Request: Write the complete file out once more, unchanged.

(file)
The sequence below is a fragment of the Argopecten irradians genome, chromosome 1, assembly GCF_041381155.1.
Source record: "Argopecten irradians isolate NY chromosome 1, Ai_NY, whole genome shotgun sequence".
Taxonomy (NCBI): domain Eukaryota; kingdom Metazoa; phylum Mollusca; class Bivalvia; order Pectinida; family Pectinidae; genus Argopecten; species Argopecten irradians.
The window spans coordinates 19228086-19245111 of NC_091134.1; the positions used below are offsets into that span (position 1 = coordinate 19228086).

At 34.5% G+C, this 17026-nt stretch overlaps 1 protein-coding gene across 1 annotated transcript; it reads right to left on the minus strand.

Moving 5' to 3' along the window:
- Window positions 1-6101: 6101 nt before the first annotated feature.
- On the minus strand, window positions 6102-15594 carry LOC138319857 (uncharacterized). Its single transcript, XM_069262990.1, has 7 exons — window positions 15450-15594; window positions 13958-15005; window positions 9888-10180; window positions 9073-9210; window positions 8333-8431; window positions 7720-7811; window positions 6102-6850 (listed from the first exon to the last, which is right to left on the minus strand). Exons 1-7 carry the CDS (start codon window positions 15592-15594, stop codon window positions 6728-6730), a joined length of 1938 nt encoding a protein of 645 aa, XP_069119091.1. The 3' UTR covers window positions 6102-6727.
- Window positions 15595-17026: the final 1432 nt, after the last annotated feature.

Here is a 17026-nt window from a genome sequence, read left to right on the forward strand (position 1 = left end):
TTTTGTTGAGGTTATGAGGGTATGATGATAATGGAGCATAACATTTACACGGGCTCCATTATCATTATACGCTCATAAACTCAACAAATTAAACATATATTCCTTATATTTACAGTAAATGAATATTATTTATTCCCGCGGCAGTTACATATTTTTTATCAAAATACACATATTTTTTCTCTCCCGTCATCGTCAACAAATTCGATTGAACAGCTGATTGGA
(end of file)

The sequence below is a fragment of the Argopecten irradians genome, chromosome 1, assembly GCF_041381155.1.
Source record: "Argopecten irradians isolate NY chromosome 1, Ai_NY, whole genome shotgun sequence".
Taxonomy (NCBI): domain Eukaryota; kingdom Metazoa; phylum Mollusca; class Bivalvia; order Pectinida; family Pectinidae; genus Argopecten; species Argopecten irradians.
The window spans coordinates 19228086-19245111 of NC_091134.1; the positions used below are offsets into that span (position 1 = coordinate 19228086).

At 34.5% G+C, this 17026-nt stretch overlaps 1 protein-coding gene across 1 annotated transcript; it reads right to left on the minus strand.

Moving 5' to 3' along the window:
- Window positions 1-6101: 6101 nt before the first annotated feature.
- On the minus strand, window positions 6102-15594 carry LOC138319857 (uncharacterized). Its single transcript, XM_069262990.1, has 7 exons — window positions 15450-15594; window positions 13958-15005; window positions 9888-10180; window positions 9073-9210; window positions 8333-8431; window positions 7720-7811; window positions 6102-6850 (listed from the first exon to the last, which is right to left on the minus strand). Exons 1-7 carry the CDS (start codon window positions 15592-15594, stop codon window positions 6728-6730), a joined length of 1938 nt encoding a protein of 645 aa, XP_069119091.1. The 3' UTR covers window positions 6102-6727.
- Window positions 15595-17026: the final 1432 nt, after the last annotated feature.

Here is a 17026-nt window from a genome sequence, read left to right on the forward strand (position 1 = left end):
TTTTGTTGAGGTTATGAGGGTATGATGATAATGGAGCATAACATTTACACGGGCTCCATTATCATTATACGCTCATAAACTCAACAAATTAAACATATATTCCTTATATTTACAGTAAATGAATATTATTTATTCCCGCGGCAGTTACATATTTTTTATCAAAATACACATATTTTTTCTCTCCCGTCATCGTCAACAAATTCGATTGAACAGCTGATTGGA